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Items: 15

1.

Renal cell carcinoma

MedGen UID:
775811
Concept ID:
CN182935
Disease or Syndrome
2.

Renal cell carcinoma

A type of carcinoma of the kidney with origin in the epithelium of the proximal convoluted renal tubule. [from HPO]

MedGen UID:
505836
Concept ID:
CN004944
Finding
3.

Stage 5 chronic kidney disease

A degree of kidney failure severe enough to require dialysis or kidney transplantation for survival characterized by a severe reduction in glomerular filtration rate (less than 15 ml/min/1.73 m2) and other manifestations including increased serum creatinine. [from HPO]

MedGen UID:
505594
Concept ID:
CN003407
Finding
4.

Chronic kidney disease stage 5

Long-standing and persistent renal disease with glomerular filtration rate (GFR) less than 15 ml/min. [from NCI]

MedGen UID:
384526
Concept ID:
C2316810
Disease or Syndrome; Finding
5.

Renal cell carcinoma, papillary, 1

Hereditary papillary renal cell carcinoma is characterized by the development of multiple, bilateral papillary renal tumors (Zbar et al., 1995). The transmission pattern is consistent with autosomal dominant inheritance with incomplete penetrance. Papillary renal cell carcinoma is histologically and genetically distinct from 2 other forms of inherited renal carcinoma, von Hippel Lindau disease (193300), caused by mutation in the VHL gene (608537) on chromosome 3, and a form associated with the chromosome translocation t(3;8), as described by Cohen et al. (1979). Bodmer et al. (2002) reviewed the molecular genetics of familial and nonfamilial cases of renal cell carcinoma, including the roles of VHL, MET, and translocations involving chromosomes 1, 3, and X. For background information and a discussion of genetic heterogeneity of nonpapillary renal cell carcinoma, see RCC (144700). See also a hereditary syndrome of predisposition to uterine leiomyomas and papillary renal cell carcinoma (HLRCC; 150800) caused by germline mutation in the FH gene (136850). [from OMIM]

MedGen UID:
766
Concept ID:
C0007134
Neoplastic Process
6.

Trisomy

The possession of a third chromosome of any one type in an otherwise diploid cell. [from MeSH]

MedGen UID:
21702
Concept ID:
C0041107
Disease or Syndrome
7.

Neoplasm

A general term for autonomous tissue growth in which the malignancy status has not been established and for which the transformed cell type has not been specifically identified. [from NCI]

MedGen UID:
10294
Concept ID:
C0027651
Neoplastic Process
8.

Neoplasms

MedGen UID:
880980
Concept ID:
CN236628
Disease or Syndrome
9.

Trisomy 17 mosaicism

A chromosomal abnormality consisting of the presence of a third copy of chromosome 17 in somatic cells. [from NCI]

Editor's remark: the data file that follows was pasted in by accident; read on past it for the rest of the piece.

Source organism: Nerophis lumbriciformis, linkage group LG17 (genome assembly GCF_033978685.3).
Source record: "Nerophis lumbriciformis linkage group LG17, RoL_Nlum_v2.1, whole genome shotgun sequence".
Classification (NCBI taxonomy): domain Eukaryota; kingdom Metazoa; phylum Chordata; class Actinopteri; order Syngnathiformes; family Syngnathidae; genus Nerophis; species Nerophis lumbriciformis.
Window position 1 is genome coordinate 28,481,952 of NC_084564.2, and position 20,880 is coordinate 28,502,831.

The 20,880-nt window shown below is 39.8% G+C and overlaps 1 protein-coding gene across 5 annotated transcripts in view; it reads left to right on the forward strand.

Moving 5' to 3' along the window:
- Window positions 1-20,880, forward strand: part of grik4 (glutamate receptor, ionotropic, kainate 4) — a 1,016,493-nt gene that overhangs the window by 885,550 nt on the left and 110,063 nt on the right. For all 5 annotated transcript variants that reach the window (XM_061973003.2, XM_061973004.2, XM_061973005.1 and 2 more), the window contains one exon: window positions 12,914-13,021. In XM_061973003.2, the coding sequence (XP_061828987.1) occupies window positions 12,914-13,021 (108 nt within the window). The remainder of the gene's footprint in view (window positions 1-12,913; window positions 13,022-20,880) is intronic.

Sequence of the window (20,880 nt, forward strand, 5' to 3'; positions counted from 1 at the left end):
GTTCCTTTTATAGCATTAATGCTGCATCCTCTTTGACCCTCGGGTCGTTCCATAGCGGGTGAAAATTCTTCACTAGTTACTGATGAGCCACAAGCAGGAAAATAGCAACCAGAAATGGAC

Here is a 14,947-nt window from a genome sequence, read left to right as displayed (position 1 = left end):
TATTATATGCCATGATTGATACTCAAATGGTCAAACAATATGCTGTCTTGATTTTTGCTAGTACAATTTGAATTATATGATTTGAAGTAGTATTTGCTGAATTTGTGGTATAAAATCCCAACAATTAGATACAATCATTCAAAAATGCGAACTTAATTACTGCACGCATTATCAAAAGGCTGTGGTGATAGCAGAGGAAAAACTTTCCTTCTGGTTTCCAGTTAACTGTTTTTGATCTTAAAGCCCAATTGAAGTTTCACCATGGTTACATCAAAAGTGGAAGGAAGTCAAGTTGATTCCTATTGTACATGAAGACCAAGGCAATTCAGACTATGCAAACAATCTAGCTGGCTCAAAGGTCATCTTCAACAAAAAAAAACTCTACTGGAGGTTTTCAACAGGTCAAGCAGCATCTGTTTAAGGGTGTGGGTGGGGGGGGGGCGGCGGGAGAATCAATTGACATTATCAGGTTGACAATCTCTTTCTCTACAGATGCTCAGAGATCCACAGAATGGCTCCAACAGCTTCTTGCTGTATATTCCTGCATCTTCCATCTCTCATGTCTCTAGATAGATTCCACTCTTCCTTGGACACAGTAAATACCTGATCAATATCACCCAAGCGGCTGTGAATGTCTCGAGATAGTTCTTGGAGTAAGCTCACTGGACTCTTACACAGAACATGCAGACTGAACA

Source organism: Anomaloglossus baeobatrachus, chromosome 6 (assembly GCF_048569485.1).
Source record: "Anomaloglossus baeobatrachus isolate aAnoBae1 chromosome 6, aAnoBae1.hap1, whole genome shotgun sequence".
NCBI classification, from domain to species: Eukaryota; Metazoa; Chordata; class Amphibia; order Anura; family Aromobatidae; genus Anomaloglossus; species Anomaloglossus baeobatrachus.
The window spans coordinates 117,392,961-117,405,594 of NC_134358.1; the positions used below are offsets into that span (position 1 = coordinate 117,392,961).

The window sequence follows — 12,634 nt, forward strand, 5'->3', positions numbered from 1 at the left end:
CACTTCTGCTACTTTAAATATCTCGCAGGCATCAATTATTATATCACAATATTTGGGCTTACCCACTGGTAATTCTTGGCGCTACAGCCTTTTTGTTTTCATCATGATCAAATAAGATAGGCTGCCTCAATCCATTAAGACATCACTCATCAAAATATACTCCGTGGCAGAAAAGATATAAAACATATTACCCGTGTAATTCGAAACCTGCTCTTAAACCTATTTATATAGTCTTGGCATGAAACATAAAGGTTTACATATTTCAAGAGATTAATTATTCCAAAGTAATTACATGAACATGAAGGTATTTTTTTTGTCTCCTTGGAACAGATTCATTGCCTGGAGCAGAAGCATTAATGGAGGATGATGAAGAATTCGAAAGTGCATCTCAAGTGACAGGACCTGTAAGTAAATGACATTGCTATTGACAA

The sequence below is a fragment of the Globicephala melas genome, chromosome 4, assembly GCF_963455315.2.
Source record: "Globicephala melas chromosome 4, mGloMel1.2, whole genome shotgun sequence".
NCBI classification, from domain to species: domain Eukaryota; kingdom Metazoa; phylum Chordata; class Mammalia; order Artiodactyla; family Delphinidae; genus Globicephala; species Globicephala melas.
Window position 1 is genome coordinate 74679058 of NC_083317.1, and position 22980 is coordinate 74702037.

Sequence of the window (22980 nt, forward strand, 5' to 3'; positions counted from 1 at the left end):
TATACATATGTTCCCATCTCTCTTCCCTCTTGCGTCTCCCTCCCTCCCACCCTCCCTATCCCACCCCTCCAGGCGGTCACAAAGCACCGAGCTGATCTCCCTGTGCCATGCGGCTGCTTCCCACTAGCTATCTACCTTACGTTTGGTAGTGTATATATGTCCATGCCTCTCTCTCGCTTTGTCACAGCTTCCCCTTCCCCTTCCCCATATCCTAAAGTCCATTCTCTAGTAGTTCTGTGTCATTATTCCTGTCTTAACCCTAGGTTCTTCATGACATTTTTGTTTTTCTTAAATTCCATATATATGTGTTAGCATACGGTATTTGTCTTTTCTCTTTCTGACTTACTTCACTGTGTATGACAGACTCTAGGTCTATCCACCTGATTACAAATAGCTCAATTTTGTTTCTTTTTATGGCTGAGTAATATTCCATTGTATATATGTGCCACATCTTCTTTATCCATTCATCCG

MedGen UID:
202107
Concept ID:
C1096168
Disease or Syndrome
10.

Inborn genetic diseases

Diseases that are caused by genetic mutations present during embryo or fetal development, although they may be observed later in life. The mutations may be inherited from a parent's genome or they may be acquired in utero. [from MeSH]

MedGen UID:
181981
Concept ID:
C0950123
Disease or Syndrome
11.

Genitourinary neoplasm

A tumor (abnormal growth of tissue) of the genitourinary system. [from HPO]

MedGen UID:
22583
Concept ID:
C0042065
Neoplastic Process
12.

Nephropathy

Your kidneys are two bean-shaped organs, each about the size of your fists. They are located near the middle of your back, just below the rib cage. Inside each kidney about a million tiny structures called nephrons filter blood. They remove waste products and extra water, which become urine. The urine flows through tubes called ureters to your bladder, which stores the urine until you go to the bathroom. . Most kidney diseases attack the nephrons. This damage may leave kidneys unable to remove wastes. Causes can include genetic problems, injuries, or medicines. You are at greater risk for kidney disease if you have diabetes, high blood pressure, or a close family member with kidney disease. Chronic kidney disease damages the nephrons slowly over several years. Other kidney problems include:. -Cancer. -Cysts. -Stones. -Infections. Your doctor can run tests to find out if you have kidney disease. If your kidneys fail completely, a kidney transplant or dialysis can replace the work your kidneys normally do. NIH: National Institute of Diabetes and Digestive and Kidney Diseases.  [from MedlinePlus]

MedGen UID:
9635
Concept ID:
C0022658
Disease or Syndrome
13.

Congenital chromosomal disease

Clinical conditions caused by an abnormal chromosome constitution in which there is extra or missing chromosome material (either a whole chromosome or a chromosome segment). (from Thompson et al., Genetics in Medicine, 5th ed, p429) [from MeSH]

MedGen UID:
3441
Concept ID:
C0008626
Congenital Abnormality; Disease or Syndrome
14.

Adenocarcinoma

A malignant neoplasm arising from glandular cells. [from NCI]

MedGen UID:
122
Concept ID:
C0001418
Neoplastic Process
15.

Chromosome 17, duplication

MedGen UID:
435016
Concept ID:
CN072189
Disease or Syndrome
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